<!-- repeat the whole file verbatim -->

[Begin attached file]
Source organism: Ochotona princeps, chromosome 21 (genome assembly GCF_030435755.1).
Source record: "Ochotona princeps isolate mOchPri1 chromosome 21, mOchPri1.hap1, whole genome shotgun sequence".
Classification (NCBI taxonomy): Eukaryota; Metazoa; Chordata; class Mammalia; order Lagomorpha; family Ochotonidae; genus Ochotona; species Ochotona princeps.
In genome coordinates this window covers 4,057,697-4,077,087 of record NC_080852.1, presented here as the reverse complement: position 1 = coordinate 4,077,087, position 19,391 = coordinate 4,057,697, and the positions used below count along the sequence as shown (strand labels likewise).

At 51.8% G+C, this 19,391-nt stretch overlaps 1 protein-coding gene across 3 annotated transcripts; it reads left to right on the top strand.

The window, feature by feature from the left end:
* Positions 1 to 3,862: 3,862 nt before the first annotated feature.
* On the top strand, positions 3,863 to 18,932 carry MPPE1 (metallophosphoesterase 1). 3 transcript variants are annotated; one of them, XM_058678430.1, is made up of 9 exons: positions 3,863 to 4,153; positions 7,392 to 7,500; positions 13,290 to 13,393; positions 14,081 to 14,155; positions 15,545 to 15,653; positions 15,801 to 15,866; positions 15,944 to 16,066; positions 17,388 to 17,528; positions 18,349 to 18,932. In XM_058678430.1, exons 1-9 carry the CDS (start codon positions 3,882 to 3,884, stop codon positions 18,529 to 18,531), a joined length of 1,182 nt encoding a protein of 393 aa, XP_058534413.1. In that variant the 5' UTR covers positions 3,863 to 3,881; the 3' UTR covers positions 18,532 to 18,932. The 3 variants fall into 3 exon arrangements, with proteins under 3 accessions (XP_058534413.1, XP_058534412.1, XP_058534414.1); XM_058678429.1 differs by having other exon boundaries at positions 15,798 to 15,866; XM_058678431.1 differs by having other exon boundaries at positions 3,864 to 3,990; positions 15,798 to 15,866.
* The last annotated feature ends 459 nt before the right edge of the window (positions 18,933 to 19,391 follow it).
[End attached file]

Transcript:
Source organism: Ochotona princeps, chromosome 21 (genome assembly GCF_030435755.1).
Source record: "Ochotona princeps isolate mOchPri1 chromosome 21, mOchPri1.hap1, whole genome shotgun sequence".
Classification (NCBI taxonomy): Eukaryota; Metazoa; Chordata; class Mammalia; order Lagomorpha; family Ochotonidae; genus Ochotona; species Ochotona princeps.
In genome coordinates this window covers 4,057,697-4,077,087 of record NC_080852.1, presented here as the reverse complement: position 1 = coordinate 4,077,087, position 19,391 = coordinate 4,057,697, and the positions used below count along the sequence as shown (strand labels likewise).

At 51.8% G+C, this 19,391-nt stretch overlaps 1 protein-coding gene across 3 annotated transcripts; it reads left to right on the top strand.

The window, feature by feature from the left end:
* Positions 1 to 3,862: 3,862 nt before the first annotated feature.
* On the top strand, positions 3,863 to 18,932 carry MPPE1 (metallophosphoesterase 1). 3 transcript variants are annotated; one of them, XM_058678430.1, is made up of 9 exons: positions 3,863 to 4,153; positions 7,392 to 7,500; positions 13,290 to 13,393; positions 14,081 to 14,155; positions 15,545 to 15,653; positions 15,801 to 15,866; positions 15,944 to 16,066; positions 17,388 to 17,528; positions 18,349 to 18,932. In XM_058678430.1, exons 1-9 carry the CDS (start codon positions 3,882 to 3,884, stop codon positions 18,529 to 18,531), a joined length of 1,182 nt encoding a protein of 393 aa, XP_058534413.1. In that variant the 5' UTR covers positions 3,863 to 3,881; the 3' UTR covers positions 18,532 to 18,932. The 3 variants fall into 3 exon arrangements, with proteins under 3 accessions (XP_058534413.1, XP_058534412.1, XP_058534414.1); XM_058678429.1 differs by having other exon boundaries at positions 15,798 to 15,866; XM_058678431.1 differs by having other exon boundaries at positions 3,864 to 3,990; positions 15,798 to 15,866.
* The last annotated feature ends 459 nt before the right edge of the window (positions 18,933 to 19,391 follow it).